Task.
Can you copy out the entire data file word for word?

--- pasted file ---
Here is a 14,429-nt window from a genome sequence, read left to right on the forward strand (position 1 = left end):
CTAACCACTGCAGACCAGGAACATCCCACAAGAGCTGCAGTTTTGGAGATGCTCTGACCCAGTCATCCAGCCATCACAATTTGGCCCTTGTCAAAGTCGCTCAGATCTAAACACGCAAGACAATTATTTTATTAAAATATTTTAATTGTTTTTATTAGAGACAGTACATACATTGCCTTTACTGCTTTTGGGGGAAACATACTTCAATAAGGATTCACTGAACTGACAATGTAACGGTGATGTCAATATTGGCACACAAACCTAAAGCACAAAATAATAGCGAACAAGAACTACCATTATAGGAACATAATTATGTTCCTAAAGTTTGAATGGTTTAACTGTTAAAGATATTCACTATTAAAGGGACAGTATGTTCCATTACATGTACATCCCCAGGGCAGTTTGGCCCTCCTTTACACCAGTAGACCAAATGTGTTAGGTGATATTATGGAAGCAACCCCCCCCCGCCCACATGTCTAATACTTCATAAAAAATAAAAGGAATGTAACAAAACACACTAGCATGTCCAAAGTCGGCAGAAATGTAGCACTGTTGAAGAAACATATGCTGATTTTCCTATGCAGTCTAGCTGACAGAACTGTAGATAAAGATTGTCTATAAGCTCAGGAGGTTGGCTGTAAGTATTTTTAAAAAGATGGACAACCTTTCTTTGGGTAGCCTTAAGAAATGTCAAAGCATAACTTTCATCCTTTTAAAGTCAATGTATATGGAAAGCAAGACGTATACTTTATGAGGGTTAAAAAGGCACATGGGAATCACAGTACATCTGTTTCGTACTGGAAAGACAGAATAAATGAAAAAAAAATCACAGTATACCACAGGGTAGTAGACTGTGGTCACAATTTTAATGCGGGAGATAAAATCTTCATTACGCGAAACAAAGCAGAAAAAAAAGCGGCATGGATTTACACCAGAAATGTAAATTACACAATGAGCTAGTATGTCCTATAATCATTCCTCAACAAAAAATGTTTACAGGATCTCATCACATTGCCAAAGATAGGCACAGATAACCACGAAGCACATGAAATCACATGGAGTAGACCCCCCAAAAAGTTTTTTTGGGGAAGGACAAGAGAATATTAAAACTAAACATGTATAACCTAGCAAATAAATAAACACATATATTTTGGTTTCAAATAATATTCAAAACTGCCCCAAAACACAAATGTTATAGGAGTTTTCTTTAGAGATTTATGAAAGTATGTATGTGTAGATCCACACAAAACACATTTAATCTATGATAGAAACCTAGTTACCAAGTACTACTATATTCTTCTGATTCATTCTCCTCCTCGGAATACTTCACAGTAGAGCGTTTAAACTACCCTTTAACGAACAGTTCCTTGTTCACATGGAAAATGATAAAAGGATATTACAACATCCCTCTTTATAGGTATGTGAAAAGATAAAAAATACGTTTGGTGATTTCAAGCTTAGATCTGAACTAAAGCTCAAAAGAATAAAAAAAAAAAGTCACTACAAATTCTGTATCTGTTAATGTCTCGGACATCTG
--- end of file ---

Here is a 14,429-nt window from a genome sequence, read left to right on the forward strand (position 1 = left end):
CTAACCACTGCAGACCAGGAACATCCCACAAGAGCTGCAGTTTTGGAGATGCTCTGACCCAGTCATCCAGCCATCACAATTTGGCCCTTGTCAAAGTCGCTCAGATCTAAACACGCAAGACAATTATTTTATTAAAATATTTTAATTGTTTTTATTAGAGACAGTACATACATTGCCTTTACTGCTTTTGGGGGAAACATACTTCAATAAGGATTCACTGAACTGACAATGTAACGGTGATGTCAATATTGGCACACAAACCTAAAGCACAAAATAATAGCGAACAAGAACTACCATTATAGGAACATAATTATGTTCCTAAAGTTTGAATGGTTTAACTGTTAAAGATATTCACTATTAAAGGGACAGTATGTTCCATTACATGTACATCCCCAGGGCAGTTTGGCCCTCCTTTACACCAGTAGACCAAATGTGTTAGGTGATATTATGGAAGCAACCCCCCCCCGCCCACATGTCTAATACTTCATAAAAAATAAAAGGAATGTAACAAAACACACTAGCATGTCCAAAGTCGGCAGAAATGTAGCACTGTTGAAGAAACATATGCTGATTTTCCTATGCAGTCTAGCTGACAGAACTGTAGATAAAGATTGTCTATAAGCTCAGGAGGTTGGCTGTAAGTATTTTTAAAAAGATGGACAACCTTTCTTTGGGTAGCCTTAAGAAATGTCAAAGCATAACTTTCATCCTTTTAAAGTCAATGTATATGGAAAGCAAGACGTATACTTTATGAGGGTTAAAAAGGCACATGGGAATCACAGTACATCTGTTTCGTACTGGAAAGACAGAATAAATGAAAAAAAAATCACAGTATACCACAGGGTAGTAGACTGTGGTCACAATTTTAATGCGGGAGATAAAATCTTCATTACGCGAAACAAAGCAGAAAAAAAAGCGGCATGGATTTACACCAGAAATGTAAATTACACAATGAGCTAGTATGTCCTATAATCATTCCTCAACAAAAAATGTTTACAGGATCTCATCACATTGCCAAAGATAGGCACAGATAACCACGAAGCACATGAAATCACATGGAGTAGACCCCCCAAAAAGTTTTTTTGGGGAAGGACAAGAGAATATTAAAACTAAACATGTATAACCTAGCAAATAAATAAACACATATATTTTGGTTTCAAATAATATTCAAAACTGCCCCAAAACACAAATGTTATAGGAGTTTTCTTTAGAGATTTATGAAAGTATGTATGTGTAGATCCACACAAAACACATTTAATCTATGATAGAAACCTAGTTACCAAGTACTACTATATTCTTCTGATTCATTCTCCTCCTCGGAATACTTCACAGTAGAGCGTTTAAACTACCCTTTAACGAACAGTTCCTTGTTCACATGGAAAATGATAAAAGGATATTACAACATCCCTCTTTATAGGTATGTGAAAAGATAAAAAATACGTTTGGTGATTTCAAGCTTAGATCTGAACTAAAGCTCAAAAGAATAAAAAAAAAAAGTCACTACAAATTCTGTATCTGTTAATGTCTCGGACATCTG